Create an Image Preview from a Video

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Visuals are everything when it comes to media.  When I'm trying to decide whether to watch a video on Netflix, it would be awesome to see a trailer of some kind, but alas that isn't available.  When I'm looking to download a video on my computer, it'd be awesome to have one single, condensed preview image which has thumbnails of every {x} seconds/minutes of the video to see whether it's worth watching.  I was sniffing around to find an app or easy way to do it but couldn't find anything, but I did find a way to use two utilities, ffmpeg and ImageMagick, so complete the task.  Let's go!

Use ffmpeg to Take Screenshots at Set Intervals

You have to view the ultimate task at hand in two steps:  create all the screenshots and then join them together.  ffmpeg is the best utility to take screenshots on intervals:

# Take a screencap every second
./ffmpeg -i jack-slow.mpeg -vf fps=1 video-caps/cap%d.png

# Take a screencap every minute
./ffmpeg -i jack-slow.mpeg -vf fps=1/60 video-caps/cap%03d.png

# Take a screencap every ten minutes
./ffmpeg -i jack-slow.mpeg -vf fps=1/600 video-caps/cap%04d.png

Depending on the length of video, you'll want to use one of the preceding shell command formats.  You may want to do the math (in your head or programmatically) to check video length and create a given number of thumbnails, but creating individual screenshots is the first step.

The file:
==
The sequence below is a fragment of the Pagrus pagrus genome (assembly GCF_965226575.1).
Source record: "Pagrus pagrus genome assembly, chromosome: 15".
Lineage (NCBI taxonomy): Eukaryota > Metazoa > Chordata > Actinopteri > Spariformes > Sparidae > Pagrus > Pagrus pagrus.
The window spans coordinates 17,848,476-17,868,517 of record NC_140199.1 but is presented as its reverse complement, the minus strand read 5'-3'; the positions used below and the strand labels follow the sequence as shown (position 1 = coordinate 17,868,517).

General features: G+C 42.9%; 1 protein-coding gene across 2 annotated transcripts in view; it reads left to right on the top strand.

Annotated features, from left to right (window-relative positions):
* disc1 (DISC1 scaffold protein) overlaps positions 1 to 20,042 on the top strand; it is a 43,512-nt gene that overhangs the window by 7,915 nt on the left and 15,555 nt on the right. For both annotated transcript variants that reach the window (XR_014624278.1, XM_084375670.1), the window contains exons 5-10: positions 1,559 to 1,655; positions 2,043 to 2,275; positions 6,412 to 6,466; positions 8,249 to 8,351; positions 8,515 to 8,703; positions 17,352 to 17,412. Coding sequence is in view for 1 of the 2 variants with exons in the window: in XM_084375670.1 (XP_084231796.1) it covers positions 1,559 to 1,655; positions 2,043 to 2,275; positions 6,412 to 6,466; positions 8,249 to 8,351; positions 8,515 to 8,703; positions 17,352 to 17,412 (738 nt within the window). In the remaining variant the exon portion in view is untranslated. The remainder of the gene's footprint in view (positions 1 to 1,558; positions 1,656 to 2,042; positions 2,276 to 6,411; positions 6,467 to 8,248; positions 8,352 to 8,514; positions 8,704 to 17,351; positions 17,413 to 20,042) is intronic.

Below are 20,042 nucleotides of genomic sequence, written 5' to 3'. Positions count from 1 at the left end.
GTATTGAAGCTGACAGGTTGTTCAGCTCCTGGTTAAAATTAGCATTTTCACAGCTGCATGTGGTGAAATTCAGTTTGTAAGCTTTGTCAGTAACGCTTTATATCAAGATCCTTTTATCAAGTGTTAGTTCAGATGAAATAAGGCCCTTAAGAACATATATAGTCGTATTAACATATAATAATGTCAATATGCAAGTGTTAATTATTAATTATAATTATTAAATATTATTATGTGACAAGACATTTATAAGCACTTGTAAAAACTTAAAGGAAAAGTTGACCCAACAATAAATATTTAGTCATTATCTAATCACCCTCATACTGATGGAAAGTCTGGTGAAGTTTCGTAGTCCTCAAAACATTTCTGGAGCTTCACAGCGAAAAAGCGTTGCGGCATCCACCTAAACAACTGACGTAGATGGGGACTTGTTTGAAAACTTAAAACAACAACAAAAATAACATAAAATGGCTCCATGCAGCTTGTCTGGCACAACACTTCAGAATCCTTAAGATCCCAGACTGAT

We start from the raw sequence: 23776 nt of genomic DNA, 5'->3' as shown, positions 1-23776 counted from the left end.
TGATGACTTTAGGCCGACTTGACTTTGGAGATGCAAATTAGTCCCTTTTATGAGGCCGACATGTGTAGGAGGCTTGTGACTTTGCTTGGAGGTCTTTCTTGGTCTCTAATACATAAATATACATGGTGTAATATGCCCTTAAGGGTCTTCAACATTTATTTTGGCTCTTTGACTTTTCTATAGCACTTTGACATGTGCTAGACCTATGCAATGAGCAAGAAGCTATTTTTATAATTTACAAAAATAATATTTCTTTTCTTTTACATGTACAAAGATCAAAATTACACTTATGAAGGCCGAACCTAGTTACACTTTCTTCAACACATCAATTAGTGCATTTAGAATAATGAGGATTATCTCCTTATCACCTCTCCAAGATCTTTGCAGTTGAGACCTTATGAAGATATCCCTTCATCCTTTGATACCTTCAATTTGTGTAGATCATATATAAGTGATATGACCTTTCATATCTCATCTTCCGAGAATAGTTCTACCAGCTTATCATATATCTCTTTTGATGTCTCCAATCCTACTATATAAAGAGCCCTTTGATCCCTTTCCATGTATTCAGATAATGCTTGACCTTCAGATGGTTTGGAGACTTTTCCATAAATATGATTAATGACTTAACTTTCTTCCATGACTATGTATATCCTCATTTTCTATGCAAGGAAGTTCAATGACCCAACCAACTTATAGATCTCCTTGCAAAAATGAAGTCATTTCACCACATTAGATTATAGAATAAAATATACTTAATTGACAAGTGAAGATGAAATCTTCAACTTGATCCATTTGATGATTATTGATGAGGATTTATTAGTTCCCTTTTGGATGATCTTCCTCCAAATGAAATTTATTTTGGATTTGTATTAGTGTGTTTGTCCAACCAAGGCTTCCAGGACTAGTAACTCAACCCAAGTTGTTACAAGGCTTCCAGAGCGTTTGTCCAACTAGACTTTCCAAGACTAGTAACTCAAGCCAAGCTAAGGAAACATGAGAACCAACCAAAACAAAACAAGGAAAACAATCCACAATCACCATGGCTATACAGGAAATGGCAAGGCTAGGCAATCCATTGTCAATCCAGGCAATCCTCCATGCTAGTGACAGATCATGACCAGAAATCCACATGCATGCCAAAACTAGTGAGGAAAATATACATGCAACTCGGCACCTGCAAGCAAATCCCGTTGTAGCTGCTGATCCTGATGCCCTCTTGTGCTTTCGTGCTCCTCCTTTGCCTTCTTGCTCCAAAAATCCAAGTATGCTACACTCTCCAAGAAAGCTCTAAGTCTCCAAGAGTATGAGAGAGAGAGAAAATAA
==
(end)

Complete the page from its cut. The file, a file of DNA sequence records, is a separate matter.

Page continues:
Use ImageMagick to Merge Images

While ffmpeg is great for video manipulation, ImageMagick is its image counterpart.  Joining images into one is incredibly easy:

# Append images vertically "-append"
convert video-caps/*.png -append video-caps/all.png

# Append images horizontally "-append"
convert video-caps/*.png +append video-caps/all.png

I love that joining images horizontally or vertically is as simple as one character and that I can use a wildcard to set the source directory and images. Here is a source video and example output:





If you want to open the image in your default image viewer, try this:

# Open with the default app
open all.png

# Open with a specific app
open -a /Applications/ all.png

The above works well on Mac -- if you don't use a Mac...good luck, I'm you'll need to figure out what works best on your OS.

The only hard part of setting this up is installing ImageMagick and ffmpeg, and then figuring out your image intervals.  There are probably more presentable ways to create these thumbnails but that's surely more involved.  Happy screening!

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